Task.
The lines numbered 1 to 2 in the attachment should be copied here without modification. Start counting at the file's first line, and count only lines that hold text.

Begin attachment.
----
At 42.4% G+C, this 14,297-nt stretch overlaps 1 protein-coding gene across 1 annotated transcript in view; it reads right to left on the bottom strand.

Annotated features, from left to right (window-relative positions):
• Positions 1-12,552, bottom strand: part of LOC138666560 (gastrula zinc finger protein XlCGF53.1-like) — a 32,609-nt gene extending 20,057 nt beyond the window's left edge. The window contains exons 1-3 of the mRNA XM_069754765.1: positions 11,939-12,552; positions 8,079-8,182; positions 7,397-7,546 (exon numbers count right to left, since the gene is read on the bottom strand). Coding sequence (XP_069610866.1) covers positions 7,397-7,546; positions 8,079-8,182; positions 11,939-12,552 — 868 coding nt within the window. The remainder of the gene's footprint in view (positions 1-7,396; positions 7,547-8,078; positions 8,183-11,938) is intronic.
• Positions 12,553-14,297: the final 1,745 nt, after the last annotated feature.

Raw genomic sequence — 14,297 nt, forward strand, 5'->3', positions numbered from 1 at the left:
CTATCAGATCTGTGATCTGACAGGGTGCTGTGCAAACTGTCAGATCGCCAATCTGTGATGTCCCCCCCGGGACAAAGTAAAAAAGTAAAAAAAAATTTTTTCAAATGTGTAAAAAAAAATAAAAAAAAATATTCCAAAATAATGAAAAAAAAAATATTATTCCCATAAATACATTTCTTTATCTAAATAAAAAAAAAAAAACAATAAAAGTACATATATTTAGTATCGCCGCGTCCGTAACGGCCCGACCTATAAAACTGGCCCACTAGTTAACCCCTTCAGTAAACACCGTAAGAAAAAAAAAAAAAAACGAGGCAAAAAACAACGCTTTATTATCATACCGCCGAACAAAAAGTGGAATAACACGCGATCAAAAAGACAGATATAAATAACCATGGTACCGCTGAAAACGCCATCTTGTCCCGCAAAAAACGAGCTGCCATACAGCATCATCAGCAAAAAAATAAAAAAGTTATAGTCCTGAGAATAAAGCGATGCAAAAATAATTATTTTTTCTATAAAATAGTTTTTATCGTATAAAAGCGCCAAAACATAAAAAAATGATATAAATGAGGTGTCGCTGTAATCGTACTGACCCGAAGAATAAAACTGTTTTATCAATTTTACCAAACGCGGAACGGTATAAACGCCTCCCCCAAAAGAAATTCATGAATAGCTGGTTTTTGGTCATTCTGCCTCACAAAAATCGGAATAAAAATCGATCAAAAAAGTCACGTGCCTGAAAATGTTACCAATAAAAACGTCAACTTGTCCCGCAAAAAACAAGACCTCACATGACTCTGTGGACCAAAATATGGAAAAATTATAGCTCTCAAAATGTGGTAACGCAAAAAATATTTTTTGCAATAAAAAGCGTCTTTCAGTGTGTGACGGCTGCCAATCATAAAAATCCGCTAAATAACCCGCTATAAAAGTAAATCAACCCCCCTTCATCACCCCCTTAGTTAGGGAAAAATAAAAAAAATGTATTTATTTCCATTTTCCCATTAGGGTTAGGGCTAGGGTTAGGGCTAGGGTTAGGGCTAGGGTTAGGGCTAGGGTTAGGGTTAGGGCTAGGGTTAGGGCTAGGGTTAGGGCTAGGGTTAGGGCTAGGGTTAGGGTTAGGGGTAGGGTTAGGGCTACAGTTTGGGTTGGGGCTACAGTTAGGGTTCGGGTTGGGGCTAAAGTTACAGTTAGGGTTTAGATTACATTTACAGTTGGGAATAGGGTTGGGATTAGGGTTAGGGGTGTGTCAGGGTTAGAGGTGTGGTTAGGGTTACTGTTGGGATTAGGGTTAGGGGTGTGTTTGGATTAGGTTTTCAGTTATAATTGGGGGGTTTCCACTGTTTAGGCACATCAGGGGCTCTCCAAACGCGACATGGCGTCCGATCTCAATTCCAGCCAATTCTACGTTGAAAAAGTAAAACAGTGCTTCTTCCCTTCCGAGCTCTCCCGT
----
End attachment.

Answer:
At 42.4% G+C, this 14,297-nt stretch overlaps 1 protein-coding gene across 1 annotated transcript in view; it reads right to left on the bottom strand.

Annotated features, from left to right (window-relative positions):